The Dollar/Yen is drifting lower on Friday as traders assess the path of Federal Reserve policy. The Yen, which is particularly sensitive to U.S.-Japanese long-term interest rate differentials, is threatening to extend its recent losing streak to seven weeks, even as it gained a little ground on Friday with 10-year U.S. yields retreating from a nearly four-month high close to 4.1%.
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At 07:49 GMT, the USD/JPY is trading 136.466, down 0.289 or -0.21%. On Thursday, the Invesco Currency Shares Japanese Yen Trust ETF (FXY) settled at $68.19, down $0.22 or -0.32%.
Fed Officials Wrestling with Inflation Data
U.S. Federal Reserve officials wrestled Thursday with whether recent data showing inflation, jobs and spending all hotter than expected was a “blip” or a sign that even higher interest rates could be required to slow price rises, Reuters reported.
The separate comments from Fed Governor Christopher Waller and Atlanta Fed President Raphael Bostic posed a question central to the next phase of the Fed’s battle to lower inflation: Is monetary policy again slipping behind the curve of a surprisingly strong economy that needs even tighter credit conditions, or is slower growth and lower inflation already in train?
Fed Governor Christopher Waller’s Hawkish Tone
“Last month we received a barrage of data that has challenged my view…that the Federal Open Market Committee was making progress in moderating economic activity and reducing inflation,” Waller said on Thursday.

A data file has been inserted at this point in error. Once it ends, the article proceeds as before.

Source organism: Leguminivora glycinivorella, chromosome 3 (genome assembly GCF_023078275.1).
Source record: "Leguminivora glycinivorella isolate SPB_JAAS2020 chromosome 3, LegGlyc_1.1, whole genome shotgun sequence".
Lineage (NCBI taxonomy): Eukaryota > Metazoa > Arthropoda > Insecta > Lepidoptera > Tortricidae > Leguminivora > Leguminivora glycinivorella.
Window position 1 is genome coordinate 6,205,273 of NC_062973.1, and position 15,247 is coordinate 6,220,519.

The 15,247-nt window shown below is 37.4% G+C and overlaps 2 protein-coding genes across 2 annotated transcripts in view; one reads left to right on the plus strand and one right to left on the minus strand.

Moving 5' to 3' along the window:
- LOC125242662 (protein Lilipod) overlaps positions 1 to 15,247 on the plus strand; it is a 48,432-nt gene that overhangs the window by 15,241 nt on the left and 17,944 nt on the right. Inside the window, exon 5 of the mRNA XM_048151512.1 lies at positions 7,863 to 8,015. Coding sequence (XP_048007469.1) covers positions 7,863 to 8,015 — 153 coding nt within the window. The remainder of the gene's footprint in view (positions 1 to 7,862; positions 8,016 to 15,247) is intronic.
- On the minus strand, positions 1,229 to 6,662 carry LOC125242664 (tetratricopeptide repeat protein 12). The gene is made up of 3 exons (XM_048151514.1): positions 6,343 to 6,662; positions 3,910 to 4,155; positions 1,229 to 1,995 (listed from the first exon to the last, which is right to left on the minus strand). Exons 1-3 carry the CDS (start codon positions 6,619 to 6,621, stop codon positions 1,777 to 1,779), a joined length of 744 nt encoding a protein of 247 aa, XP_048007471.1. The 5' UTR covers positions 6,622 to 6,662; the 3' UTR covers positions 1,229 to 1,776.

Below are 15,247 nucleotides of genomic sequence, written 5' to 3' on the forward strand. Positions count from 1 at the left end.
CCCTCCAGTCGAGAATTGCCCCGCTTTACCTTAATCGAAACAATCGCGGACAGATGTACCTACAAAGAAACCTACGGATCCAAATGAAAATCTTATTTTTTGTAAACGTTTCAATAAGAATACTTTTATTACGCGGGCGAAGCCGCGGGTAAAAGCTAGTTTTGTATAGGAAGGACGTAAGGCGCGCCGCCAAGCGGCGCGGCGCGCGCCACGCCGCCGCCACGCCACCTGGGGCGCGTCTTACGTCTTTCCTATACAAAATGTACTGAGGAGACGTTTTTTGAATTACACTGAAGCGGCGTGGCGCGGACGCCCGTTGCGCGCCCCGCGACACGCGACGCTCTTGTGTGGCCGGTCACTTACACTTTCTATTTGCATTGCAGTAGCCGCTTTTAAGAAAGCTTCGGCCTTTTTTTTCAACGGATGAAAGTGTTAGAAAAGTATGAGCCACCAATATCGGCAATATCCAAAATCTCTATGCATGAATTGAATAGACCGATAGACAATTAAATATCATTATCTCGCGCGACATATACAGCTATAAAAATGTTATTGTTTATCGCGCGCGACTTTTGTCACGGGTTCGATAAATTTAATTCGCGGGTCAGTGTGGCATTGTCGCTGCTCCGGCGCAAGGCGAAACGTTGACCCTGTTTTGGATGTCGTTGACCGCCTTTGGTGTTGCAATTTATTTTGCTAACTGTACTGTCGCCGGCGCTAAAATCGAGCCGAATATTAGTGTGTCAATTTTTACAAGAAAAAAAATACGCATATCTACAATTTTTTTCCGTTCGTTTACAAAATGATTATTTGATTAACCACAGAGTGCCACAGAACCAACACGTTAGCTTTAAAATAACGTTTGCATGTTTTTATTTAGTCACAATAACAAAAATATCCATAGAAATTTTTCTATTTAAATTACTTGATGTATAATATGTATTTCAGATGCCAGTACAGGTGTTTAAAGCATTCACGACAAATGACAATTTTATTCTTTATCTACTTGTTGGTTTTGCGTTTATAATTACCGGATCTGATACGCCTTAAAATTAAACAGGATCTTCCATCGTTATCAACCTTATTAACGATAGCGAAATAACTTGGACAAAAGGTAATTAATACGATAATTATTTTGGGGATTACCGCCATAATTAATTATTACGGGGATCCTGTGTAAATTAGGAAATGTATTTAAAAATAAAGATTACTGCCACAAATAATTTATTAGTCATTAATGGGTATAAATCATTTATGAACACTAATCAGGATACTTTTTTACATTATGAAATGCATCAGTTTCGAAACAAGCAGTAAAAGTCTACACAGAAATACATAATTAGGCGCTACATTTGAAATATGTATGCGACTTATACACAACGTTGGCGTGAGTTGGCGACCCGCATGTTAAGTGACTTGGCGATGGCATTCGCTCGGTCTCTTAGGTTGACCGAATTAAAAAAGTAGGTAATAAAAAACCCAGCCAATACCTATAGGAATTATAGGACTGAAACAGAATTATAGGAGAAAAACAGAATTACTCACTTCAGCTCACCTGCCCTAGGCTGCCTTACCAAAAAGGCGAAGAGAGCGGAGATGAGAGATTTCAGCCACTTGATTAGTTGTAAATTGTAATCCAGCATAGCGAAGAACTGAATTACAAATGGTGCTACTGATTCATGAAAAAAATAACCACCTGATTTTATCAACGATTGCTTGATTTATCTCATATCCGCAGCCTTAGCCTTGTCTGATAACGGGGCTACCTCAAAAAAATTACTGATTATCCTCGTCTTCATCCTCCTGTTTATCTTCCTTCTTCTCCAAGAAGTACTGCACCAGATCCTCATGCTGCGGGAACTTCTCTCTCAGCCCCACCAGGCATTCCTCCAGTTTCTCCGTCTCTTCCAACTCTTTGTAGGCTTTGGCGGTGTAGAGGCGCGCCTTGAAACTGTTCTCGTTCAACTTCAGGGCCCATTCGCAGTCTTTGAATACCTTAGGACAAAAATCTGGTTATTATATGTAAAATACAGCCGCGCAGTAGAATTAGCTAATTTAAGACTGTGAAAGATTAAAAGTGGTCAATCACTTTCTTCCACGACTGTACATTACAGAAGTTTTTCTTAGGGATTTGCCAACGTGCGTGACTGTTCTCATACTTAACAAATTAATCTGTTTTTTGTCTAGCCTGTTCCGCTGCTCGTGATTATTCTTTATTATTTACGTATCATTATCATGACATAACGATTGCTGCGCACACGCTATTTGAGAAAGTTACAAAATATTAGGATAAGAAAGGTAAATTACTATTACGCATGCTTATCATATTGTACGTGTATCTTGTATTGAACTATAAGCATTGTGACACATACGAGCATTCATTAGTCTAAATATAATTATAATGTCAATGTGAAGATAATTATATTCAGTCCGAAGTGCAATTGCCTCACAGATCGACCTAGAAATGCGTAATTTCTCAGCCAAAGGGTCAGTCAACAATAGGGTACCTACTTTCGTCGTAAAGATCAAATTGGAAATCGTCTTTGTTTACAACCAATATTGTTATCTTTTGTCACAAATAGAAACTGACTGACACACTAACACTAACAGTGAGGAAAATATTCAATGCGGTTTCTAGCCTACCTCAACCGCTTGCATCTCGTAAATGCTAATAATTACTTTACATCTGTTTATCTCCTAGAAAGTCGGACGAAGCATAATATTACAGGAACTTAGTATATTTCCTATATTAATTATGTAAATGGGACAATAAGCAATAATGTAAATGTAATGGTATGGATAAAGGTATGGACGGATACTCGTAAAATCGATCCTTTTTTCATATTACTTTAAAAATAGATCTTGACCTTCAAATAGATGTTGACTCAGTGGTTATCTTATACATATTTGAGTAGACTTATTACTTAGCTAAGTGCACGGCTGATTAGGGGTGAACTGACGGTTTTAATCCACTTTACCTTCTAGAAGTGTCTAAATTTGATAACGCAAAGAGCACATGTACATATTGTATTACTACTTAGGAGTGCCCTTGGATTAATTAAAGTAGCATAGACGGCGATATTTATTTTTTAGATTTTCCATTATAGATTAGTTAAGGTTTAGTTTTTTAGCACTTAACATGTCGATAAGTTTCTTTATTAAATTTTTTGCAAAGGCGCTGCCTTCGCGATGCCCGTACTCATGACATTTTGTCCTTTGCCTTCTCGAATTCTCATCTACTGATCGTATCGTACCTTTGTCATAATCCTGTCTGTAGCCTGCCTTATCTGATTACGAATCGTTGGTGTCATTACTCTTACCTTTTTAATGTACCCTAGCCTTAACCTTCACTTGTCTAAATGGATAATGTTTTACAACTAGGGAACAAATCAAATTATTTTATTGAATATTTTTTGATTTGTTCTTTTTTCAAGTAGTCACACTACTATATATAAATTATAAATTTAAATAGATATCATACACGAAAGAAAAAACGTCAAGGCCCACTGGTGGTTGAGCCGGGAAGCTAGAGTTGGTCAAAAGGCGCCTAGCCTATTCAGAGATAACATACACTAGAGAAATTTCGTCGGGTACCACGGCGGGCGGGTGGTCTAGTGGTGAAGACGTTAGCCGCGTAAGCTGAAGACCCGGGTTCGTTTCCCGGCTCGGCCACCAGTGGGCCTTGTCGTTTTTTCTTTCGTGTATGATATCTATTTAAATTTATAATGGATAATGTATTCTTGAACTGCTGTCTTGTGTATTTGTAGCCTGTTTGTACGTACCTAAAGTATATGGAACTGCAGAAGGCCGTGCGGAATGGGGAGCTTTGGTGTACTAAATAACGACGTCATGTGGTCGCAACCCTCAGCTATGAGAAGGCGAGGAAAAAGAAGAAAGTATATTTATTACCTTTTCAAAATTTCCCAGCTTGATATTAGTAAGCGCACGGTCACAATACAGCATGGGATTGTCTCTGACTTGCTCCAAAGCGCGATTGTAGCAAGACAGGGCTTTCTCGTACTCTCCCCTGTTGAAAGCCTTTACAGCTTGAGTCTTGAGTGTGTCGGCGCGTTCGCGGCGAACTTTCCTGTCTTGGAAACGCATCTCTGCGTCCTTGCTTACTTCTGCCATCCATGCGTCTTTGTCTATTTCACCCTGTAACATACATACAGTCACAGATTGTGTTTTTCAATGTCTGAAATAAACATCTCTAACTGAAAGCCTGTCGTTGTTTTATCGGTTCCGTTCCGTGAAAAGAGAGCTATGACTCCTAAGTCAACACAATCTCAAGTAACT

“It could be that progress has stalled, or it is possible that the numbers released last month were a blip,” he said.
If upcoming data shows the economy moderating and inflation slowing, Waller said he would “endorse” the target federal funds rate rising to roughly the same spot policymakers projected as of December, when 13 or 19 officials saw rates coming to rest somewhere from 5.1% to 5.4%.
The current policy rate is set in a range between 4.5% and 4.75%.
“On the other hand if those data reports continue to come in too hot, the policy target range will have to be raised this year even more to ensure that we do not lose the momentum that was in place,” Waller said.
Atlanta Fed President Takes Some Steam Out of Dollar/Yen Rally
Bostic also said he was ready to raise rates higher if upcoming data did not show inflation “clearly” heading back towards the central bank’s 2% target from its January level of about 5.4%.
But he also felt the impact of Fed rate increase so far may only be getting started, a reason to be careful in deciding on further rate hikes lest the central bank overstep.
“Slow and steady is going to be the appropriate course of action,” Bostic said in comments to reporters, with perhaps only two more quarter point increases needed before the Fed can pause.
Fed rate increases “should bite through the spring … Going at a measured pace reduces the likelihood we overshoot” and damage the economy.
With the Bank of Japan (BOJ) expected to start to dismantle extraordinary stimulus measures some time after Governor Haruhiko Kuroda retires next month, the short-term focus is going to be primarily on upcoming labor market and consumer inflation data, and Federal Reserve policy.
These factors should be the source of heightened volatility with the USD/JPY expected to swing in both directions until the market determines whether the Fed is going to raise rates by 25-basis points in March or by 50-basis points.